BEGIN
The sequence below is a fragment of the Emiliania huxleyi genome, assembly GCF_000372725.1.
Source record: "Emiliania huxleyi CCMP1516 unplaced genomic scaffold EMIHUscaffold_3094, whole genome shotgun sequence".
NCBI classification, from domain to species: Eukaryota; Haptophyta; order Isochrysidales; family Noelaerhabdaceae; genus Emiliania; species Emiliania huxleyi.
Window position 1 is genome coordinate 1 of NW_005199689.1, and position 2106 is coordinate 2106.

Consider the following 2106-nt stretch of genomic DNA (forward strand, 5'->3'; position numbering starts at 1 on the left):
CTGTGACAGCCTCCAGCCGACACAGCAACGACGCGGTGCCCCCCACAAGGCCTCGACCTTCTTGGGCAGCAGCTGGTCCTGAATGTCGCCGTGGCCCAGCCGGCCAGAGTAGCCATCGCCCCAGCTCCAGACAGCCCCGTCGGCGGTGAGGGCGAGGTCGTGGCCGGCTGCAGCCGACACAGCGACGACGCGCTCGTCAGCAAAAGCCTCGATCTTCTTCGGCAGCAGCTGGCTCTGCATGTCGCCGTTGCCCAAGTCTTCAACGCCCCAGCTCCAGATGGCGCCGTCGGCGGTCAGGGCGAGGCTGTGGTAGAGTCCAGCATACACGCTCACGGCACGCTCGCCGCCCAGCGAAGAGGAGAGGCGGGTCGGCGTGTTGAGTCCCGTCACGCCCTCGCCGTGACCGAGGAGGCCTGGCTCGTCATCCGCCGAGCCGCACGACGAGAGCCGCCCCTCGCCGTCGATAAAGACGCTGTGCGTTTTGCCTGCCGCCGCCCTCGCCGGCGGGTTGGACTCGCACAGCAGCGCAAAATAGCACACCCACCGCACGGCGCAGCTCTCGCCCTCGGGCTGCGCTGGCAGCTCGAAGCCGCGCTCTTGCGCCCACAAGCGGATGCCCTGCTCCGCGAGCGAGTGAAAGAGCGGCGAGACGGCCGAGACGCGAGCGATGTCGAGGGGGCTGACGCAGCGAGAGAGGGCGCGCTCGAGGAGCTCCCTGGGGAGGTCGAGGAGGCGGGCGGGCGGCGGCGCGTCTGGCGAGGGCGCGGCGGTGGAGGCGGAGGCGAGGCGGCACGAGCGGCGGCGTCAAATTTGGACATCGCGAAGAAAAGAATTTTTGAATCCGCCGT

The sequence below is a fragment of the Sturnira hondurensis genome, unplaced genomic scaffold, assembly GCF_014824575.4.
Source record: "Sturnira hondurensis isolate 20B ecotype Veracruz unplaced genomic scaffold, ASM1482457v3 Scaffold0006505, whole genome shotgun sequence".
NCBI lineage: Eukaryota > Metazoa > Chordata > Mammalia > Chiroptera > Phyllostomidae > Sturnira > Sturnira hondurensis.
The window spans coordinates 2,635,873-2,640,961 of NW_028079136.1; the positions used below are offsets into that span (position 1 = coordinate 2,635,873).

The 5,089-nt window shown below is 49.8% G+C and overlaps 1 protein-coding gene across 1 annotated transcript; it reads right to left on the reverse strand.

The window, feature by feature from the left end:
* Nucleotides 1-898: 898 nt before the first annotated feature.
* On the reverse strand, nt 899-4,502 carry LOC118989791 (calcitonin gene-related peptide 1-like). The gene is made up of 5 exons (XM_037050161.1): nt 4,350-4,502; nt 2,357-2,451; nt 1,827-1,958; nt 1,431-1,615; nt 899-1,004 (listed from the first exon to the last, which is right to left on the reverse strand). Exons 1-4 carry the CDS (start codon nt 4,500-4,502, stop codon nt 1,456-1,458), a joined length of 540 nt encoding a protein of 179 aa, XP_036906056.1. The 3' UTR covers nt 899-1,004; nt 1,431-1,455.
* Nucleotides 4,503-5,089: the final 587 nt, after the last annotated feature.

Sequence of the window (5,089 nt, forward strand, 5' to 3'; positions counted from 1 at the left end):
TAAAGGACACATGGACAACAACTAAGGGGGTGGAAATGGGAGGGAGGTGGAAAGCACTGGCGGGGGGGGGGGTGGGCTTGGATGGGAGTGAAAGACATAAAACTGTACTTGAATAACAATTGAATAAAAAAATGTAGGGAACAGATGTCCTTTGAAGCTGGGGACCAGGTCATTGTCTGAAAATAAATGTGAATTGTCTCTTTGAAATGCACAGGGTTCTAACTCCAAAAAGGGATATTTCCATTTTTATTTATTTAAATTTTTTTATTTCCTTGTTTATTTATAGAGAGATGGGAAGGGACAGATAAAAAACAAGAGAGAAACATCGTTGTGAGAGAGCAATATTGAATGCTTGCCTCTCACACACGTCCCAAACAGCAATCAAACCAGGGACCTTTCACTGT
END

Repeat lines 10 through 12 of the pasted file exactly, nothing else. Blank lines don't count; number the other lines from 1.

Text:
The window spans coordinates 2,635,873-2,640,961 of NW_028079136.1; the positions used below are offsets into that span (position 1 = coordinate 2,635,873).

The 5,089-nt window shown below is 49.8% G+C and overlaps 1 protein-coding gene across 1 annotated transcript; it reads right to left on the reverse strand.

The window, feature by feature from the left end: